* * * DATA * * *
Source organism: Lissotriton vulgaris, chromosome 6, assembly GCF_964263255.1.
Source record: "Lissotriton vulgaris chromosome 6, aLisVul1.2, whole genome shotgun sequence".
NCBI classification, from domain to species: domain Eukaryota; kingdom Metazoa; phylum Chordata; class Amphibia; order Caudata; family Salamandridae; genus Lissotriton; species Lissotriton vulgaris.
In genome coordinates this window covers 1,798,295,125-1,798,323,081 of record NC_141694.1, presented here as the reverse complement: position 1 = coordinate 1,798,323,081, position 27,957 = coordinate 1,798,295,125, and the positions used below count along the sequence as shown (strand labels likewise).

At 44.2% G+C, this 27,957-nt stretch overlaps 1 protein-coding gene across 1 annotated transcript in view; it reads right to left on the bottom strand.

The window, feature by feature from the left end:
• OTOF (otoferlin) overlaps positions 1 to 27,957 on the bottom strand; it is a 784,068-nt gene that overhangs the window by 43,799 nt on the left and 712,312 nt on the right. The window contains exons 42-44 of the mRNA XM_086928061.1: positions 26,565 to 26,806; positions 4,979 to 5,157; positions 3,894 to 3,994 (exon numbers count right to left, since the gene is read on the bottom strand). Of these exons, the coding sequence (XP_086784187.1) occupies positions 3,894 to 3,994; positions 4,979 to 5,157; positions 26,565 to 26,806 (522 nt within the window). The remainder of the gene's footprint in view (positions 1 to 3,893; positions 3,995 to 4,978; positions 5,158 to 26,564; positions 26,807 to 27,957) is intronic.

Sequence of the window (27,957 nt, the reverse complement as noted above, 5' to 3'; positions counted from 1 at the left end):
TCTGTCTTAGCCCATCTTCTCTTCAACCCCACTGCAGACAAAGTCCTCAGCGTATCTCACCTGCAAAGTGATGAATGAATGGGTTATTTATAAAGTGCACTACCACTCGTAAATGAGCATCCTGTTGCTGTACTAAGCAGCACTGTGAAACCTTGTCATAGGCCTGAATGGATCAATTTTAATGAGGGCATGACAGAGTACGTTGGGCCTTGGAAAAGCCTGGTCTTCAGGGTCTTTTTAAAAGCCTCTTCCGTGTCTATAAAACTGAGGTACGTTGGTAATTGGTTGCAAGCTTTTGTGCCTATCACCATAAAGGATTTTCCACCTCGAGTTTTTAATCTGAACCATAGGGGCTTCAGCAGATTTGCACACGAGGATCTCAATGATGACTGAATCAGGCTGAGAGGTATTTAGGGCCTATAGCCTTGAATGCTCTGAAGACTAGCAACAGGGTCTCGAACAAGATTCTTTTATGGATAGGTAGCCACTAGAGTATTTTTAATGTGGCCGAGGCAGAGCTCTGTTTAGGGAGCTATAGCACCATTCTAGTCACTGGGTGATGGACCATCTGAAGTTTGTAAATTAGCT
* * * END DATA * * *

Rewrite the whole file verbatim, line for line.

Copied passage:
Source organism: Lissotriton vulgaris, chromosome 6, assembly GCF_964263255.1.
Source record: "Lissotriton vulgaris chromosome 6, aLisVul1.2, whole genome shotgun sequence".
NCBI classification, from domain to species: domain Eukaryota; kingdom Metazoa; phylum Chordata; class Amphibia; order Caudata; family Salamandridae; genus Lissotriton; species Lissotriton vulgaris.
In genome coordinates this window covers 1,798,295,125-1,798,323,081 of record NC_141694.1, presented here as the reverse complement: position 1 = coordinate 1,798,323,081, position 27,957 = coordinate 1,798,295,125, and the positions used below count along the sequence as shown (strand labels likewise).

At 44.2% G+C, this 27,957-nt stretch overlaps 1 protein-coding gene across 1 annotated transcript in view; it reads right to left on the bottom strand.

The window, feature by feature from the left end:
• OTOF (otoferlin) overlaps positions 1 to 27,957 on the bottom strand; it is a 784,068-nt gene that overhangs the window by 43,799 nt on the left and 712,312 nt on the right. The window contains exons 42-44 of the mRNA XM_086928061.1: positions 26,565 to 26,806; positions 4,979 to 5,157; positions 3,894 to 3,994 (exon numbers count right to left, since the gene is read on the bottom strand). Of these exons, the coding sequence (XP_086784187.1) occupies positions 3,894 to 3,994; positions 4,979 to 5,157; positions 26,565 to 26,806 (522 nt within the window). The remainder of the gene's footprint in view (positions 1 to 3,893; positions 3,995 to 4,978; positions 5,158 to 26,564; positions 26,807 to 27,957) is intronic.

Sequence of the window (27,957 nt, the reverse complement as noted above, 5' to 3'; positions counted from 1 at the left end):
TCTGTCTTAGCCCATCTTCTCTTCAACCCCACTGCAGACAAAGTCCTCAGCGTATCTCACCTGCAAAGTGATGAATGAATGGGTTATTTATAAAGTGCACTACCACTCGTAAATGAGCATCCTGTTGCTGTACTAAGCAGCACTGTGAAACCTTGTCATAGGCCTGAATGGATCAATTTTAATGAGGGCATGACAGAGTACGTTGGGCCTTGGAAAAGCCTGGTCTTCAGGGTCTTTTTAAAAGCCTCTTCCGTGTCTATAAAACTGAGGTACGTTGGTAATTGGTTGCAAGCTTTTGTGCCTATCACCATAAAGGATTTTCCACCTCGAGTTTTTAATCTGAACCATAGGGGCTTCAGCAGATTTGCACACGAGGATCTCAATGATGACTGAATCAGGCTGAGAGGTATTTAGGGCCTATAGCCTTGAATGCTCTGAAGACTAGCAACAGGGTCTCGAACAAGATTCTTTTATGGATAGGTAGCCACTAGAGTATTTTTAATGTGGCCGAGGCAGAGCTCTGTTTAGGGAGCTATAGCACCATTCTAGTCACTGGGTGATGGACCATCTGAAGTTTGTAAATTAGCT